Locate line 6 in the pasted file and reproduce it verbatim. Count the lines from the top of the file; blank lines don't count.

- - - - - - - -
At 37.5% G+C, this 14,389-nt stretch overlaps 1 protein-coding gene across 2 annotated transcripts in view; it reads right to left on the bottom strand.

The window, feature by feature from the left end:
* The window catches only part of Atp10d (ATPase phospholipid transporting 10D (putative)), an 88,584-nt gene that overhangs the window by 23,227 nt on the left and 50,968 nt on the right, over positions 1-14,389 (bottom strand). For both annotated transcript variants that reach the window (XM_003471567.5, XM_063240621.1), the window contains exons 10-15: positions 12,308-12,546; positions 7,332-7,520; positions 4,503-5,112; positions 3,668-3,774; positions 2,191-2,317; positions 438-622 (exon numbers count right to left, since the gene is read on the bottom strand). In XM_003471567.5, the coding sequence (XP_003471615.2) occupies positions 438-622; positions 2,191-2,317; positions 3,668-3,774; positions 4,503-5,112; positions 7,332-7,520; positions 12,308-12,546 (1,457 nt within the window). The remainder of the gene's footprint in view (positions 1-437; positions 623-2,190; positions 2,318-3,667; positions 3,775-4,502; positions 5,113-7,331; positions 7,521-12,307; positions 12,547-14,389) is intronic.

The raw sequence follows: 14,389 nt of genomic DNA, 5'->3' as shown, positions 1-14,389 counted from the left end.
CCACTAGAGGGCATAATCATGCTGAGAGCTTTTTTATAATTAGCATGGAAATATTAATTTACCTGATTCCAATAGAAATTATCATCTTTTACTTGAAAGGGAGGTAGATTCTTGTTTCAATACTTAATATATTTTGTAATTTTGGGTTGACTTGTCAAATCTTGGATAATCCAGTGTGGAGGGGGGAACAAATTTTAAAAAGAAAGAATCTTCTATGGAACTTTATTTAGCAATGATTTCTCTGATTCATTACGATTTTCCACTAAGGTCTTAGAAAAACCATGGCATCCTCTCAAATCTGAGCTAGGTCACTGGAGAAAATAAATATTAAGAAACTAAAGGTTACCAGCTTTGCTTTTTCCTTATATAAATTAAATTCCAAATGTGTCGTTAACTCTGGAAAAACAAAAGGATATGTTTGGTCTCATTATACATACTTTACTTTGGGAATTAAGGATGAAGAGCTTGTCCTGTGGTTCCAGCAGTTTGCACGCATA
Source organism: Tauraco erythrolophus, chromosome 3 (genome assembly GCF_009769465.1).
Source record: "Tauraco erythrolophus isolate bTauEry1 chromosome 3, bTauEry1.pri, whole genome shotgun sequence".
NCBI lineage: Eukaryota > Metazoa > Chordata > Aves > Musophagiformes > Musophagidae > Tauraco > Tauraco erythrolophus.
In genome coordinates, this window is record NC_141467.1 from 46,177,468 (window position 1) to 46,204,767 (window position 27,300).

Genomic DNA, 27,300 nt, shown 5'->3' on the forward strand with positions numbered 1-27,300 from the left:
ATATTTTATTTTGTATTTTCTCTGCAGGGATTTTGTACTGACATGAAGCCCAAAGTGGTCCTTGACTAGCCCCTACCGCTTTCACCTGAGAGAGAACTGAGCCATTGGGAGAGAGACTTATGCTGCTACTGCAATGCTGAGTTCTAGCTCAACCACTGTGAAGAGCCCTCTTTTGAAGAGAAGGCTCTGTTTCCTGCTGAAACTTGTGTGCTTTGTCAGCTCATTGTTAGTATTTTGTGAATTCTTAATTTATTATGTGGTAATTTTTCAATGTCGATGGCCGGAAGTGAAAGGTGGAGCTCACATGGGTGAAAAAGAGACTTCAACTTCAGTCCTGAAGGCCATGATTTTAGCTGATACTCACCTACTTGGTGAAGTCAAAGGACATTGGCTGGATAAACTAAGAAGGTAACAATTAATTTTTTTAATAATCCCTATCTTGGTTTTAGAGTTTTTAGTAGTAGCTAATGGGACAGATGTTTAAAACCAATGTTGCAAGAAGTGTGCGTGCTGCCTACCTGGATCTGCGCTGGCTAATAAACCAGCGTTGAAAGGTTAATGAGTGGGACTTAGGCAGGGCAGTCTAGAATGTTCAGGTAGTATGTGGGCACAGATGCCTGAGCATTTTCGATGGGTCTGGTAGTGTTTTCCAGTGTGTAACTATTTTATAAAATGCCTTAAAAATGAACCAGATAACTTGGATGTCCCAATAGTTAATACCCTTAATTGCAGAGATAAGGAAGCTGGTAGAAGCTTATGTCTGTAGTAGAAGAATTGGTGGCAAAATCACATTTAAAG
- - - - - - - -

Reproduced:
Source organism: Tauraco erythrolophus, chromosome 3 (genome assembly GCF_009769465.1).